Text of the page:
By MICHAEL PERKINS
WRITING CLICHE NUMBER 5,218 STATES THAT YOU SHOULD WRITE about what you know. Mine your own experience. Use your memories and dreams as a kickoff point for the Great American Novel, or, at least, the Okay American E-book. But while the “know-it-do-it” school of technique offers writers a pretty sound foundation for scribblers, photographers need to learn how to leave their native nests and fly into unknown country. The best pictures sometimes are where you, comfortably, aren’t.
Shooting an event or lifestyle that is completely outside yourself confers an instantaneous objectivity of sorts to your pictures, since you don’t have any direct experience with the things you’re trying to capture. You’re forced to pretty much go instinctive, since you can’t draw on your memory banks. This is certainly true of combat photographers or people dropped down into the middle of fresh disasters, but it also works with anything that’s new to you.
Take square-dancing. No, I mean it. You take square-dancing, as in, I’d rather be covered in honey and hornets than try to master something that defines “socially awkward” for yours truly. I can’t deny that, on the few occasions that I’ve observed this ritual up close, it obviously holds infinite enjoyment for anyone who isn’t, well, me. But being me is the essential problem. I not only possess the requisite two left feet, I am lucky, on some occasions to even be ambulatory if the agenda calls for anything but a rote sequence of left-right-left. Again, I concede that square-dancers seem almost superhumanly happy whenever doing their do-si-doing, and all props to them. Personally, however, I can cause a lot less damage and humiliation for all concerned if I bring a camera to the dance instead of a partner.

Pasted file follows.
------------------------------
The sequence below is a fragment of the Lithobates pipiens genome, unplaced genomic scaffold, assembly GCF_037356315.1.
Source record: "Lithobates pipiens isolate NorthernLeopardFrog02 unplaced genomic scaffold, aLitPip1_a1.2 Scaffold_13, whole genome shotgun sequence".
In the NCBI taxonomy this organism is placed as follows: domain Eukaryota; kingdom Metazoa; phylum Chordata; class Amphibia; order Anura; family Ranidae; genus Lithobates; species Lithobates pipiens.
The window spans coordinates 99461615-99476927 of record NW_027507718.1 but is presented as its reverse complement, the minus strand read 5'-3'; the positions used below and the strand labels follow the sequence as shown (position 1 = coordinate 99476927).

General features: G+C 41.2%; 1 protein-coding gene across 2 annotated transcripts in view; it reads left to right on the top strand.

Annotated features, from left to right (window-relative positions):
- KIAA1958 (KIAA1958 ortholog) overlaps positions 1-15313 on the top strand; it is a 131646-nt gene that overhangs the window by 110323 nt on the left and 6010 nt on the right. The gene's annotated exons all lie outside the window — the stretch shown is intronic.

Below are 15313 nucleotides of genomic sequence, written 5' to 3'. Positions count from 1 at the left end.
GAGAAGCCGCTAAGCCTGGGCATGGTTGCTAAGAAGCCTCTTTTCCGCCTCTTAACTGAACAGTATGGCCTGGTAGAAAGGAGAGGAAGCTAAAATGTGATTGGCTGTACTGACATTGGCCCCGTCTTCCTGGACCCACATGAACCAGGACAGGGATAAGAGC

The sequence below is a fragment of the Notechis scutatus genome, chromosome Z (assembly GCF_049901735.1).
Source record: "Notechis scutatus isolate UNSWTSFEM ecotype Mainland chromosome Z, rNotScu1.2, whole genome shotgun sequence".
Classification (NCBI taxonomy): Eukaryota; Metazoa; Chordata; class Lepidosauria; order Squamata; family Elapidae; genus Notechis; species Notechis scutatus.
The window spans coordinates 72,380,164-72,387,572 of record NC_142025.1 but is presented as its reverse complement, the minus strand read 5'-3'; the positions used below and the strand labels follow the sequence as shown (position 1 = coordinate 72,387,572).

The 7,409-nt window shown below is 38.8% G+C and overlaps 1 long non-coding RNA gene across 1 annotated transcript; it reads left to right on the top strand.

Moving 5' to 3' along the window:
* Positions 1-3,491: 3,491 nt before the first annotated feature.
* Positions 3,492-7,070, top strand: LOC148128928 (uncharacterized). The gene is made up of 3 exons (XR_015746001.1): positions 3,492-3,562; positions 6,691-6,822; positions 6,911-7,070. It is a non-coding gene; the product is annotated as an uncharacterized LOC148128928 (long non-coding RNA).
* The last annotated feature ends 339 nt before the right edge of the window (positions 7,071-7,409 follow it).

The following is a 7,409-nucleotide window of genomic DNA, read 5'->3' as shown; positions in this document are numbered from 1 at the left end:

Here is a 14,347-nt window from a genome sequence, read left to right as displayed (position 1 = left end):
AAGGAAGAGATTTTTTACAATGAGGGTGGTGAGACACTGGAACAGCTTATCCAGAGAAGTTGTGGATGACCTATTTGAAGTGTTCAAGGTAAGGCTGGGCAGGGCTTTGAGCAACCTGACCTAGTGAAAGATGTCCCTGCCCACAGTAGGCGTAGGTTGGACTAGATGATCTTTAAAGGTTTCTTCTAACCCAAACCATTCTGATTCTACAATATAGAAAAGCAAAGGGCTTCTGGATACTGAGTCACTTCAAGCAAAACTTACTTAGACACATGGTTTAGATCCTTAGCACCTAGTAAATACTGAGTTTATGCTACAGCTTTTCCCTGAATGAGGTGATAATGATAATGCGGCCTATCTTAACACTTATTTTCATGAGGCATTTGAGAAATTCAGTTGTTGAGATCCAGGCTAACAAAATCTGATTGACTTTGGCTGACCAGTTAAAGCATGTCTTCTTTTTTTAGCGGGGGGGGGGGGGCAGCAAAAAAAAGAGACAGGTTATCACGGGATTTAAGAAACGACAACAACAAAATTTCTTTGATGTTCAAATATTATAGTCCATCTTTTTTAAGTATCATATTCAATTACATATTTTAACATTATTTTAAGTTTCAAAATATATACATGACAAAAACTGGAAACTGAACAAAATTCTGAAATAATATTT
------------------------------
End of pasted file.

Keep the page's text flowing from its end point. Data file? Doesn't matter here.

Shooting something you don’t particularly fancy yourself is actually something of an advantage for a photographer. It allows you to just dissect the activity’s elements, using the storytelling techniques you do know to show how the whole thing works. You’re using the camera to blow apart an engine and see its working parts independently from each other.
In either writing or shooting, clinging to what you know will keep your approach and your outcomes fairly predictable. But when photography meets anthropology, you can inch toward a little personal growth. You may even say “yes” when someone asks you if you care to dance.
Or you could just continue to maintain your death grip on your camera.
Yeah, let’s go with that.
This entry was posted on September 25, 2015 by Michael Perkins. It was filed under Americana, Black & White, Candid, Conception, iPhone, Musical Instruments and was tagged with Composition, crowds, Entertainment, Music, social commentary.